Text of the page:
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Depressed Teens Take More Risks

Deaf teenagers can be confused and get into trouble when they are depressed. Sometimes they reach out to the kids who are having problems themselves. Some teens begin to use alcohol or drugs to make themselves feel better.

When a child or teenager is depressed, they begin to take more risks. Sometimes they get into dangerous things like:

  • Drinking
  • Smoking
  • Drug use
  • Unsafe sex
  • Stealing
  • Becoming a part of a gang
  • Other things

While all teenagers take risks (it is part of growing up), when a teen is depressed, they begin to take risks that are more dangerous. This is a call for help.

How you can help
Sit with your teen 1-to-1. Talk about different choices they can make.
Talk about how to tell what will happen before you make a choice.

Tell your child about your experiences when you were his age.
Let your child know that making mistakes is a part of growing up.
Encourage him to make healthier choices.

When taking risks includes suicide
Sometimes taking risks includes suicide. Any child or teenager can think about suicide, especially after puberty. It's the biggest problem in the late teenage years, and when your child becomes a young adult.

Sometimes teens will try to hurt themselves after watching a TV show.
Or after reading about a suicide in the news. This is called a copycat suicide.

The Risks of Committing Suicide

  • Depressed teens have a much higher risk of suicide than older people.
  • Girls attempt suicide more than boys, but boys are more likely to die from their actions.
  • Your child may be at a higher risk of suicide if someone in your family has been depressed, or has committed suicide.
  • 1 out of every 3 teens who commits suicide has used drugs or alcohol.
    • Alcohol and many kinds of drugs can make teens more depressed. They can also make teens more likely to try suicide.

Even if teenagers aren't trying to commit suicide, if they're taking risks, they could have an accident.

What can you do to protect your child against suicide?
Most teens don't want to commit suicide. They look for help.
Here's what you can do:

Show your love and listen to your child

  • Let your child know you love him. Love and support will help your child get through a hard time. Deaf teens can feel very lonely and different from the other kids.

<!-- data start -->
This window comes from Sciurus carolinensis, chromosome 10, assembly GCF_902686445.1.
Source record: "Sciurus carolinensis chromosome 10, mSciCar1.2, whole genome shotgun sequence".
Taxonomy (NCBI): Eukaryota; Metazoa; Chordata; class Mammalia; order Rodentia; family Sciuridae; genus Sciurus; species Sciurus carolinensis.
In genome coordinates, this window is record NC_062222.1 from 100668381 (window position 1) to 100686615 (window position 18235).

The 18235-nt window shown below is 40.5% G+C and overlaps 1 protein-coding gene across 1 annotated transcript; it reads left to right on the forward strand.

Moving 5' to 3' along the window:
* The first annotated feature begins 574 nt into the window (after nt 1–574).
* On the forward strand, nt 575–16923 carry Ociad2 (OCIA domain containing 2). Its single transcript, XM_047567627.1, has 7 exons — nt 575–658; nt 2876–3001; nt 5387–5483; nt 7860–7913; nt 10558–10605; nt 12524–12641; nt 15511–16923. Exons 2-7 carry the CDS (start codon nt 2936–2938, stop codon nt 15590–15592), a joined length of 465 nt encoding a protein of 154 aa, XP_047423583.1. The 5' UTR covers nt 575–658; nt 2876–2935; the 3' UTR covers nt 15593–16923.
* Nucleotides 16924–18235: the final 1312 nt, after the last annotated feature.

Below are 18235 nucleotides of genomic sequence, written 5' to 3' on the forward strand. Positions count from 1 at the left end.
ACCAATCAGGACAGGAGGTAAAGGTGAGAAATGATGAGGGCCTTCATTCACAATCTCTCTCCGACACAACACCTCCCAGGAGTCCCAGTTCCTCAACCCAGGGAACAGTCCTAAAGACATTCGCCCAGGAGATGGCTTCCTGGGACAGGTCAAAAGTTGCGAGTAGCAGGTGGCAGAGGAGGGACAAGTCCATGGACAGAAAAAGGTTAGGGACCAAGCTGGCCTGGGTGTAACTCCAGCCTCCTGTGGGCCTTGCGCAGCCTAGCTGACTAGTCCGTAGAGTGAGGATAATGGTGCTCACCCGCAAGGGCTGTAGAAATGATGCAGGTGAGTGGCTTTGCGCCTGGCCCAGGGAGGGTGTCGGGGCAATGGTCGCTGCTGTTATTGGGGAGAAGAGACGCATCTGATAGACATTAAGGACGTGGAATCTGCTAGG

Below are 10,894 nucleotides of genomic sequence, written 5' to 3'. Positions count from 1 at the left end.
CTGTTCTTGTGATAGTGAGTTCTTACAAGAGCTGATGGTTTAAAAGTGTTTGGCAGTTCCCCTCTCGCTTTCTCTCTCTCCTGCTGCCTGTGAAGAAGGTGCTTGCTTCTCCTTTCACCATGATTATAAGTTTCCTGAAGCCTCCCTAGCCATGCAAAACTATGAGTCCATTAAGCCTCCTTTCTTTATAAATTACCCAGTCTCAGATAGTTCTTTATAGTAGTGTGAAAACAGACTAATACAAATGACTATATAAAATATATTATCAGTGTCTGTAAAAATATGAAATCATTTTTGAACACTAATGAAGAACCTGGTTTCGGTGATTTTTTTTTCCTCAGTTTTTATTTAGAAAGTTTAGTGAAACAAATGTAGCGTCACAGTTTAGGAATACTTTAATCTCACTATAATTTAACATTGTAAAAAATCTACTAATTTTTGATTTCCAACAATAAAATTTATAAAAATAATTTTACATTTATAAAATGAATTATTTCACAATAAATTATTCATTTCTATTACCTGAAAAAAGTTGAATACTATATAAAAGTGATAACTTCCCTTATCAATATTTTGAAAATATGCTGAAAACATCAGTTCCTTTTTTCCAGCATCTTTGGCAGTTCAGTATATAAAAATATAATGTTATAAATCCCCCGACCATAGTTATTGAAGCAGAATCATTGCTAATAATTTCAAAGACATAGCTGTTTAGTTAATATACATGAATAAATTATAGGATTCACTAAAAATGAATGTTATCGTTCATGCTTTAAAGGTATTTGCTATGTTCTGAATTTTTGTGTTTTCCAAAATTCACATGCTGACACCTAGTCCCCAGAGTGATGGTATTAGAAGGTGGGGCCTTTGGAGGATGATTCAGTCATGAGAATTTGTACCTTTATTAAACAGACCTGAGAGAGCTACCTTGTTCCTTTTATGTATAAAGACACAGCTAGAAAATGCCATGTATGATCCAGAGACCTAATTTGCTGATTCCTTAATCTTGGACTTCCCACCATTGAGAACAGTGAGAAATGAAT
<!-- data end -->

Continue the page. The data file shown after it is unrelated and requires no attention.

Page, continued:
• Encourage your whole family to support your teen. Love and support from his family can help a young person who is experiencing this kind of pain.
  • Let your child know that he is a strong, capable person.

Help your child become part of your community

Deaf children feel better when they're part of a bigger group, or a community. It's important to make your teen feel less lonely. Try these ideas:

  • Help your child join a group, like a sports team. This will help them to meet others. Plus, caring adults will be there to help him.
  • Give your teenager a place to express his feelings.
  • Keep showing your child that you love him. Try not to judge your child. This will help your teen talk more with you. It will also help him feel more hopeful about the future.

What you can do if your child talks about suicide or hurting himself

  • Take his threats or warning signs seriously.
  • Don't be afraid to talk about suicide. This shows your child that you are taking him seriously. And it shows that you are really worried about him.
  • Find a professional who can help. If your child uses sign language, try to get a therapist who signs. Or you may need to get an interpreter.
  • If your child is threatening suicide, don't wait. Call 911 or take him to a hospital right away. Make sure the people you talk to know that your child is deaf or hard of hearing.

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NIDCD

National Institute on Deafness and Other Communication Disorders

Children's Hospital of Philadelphia
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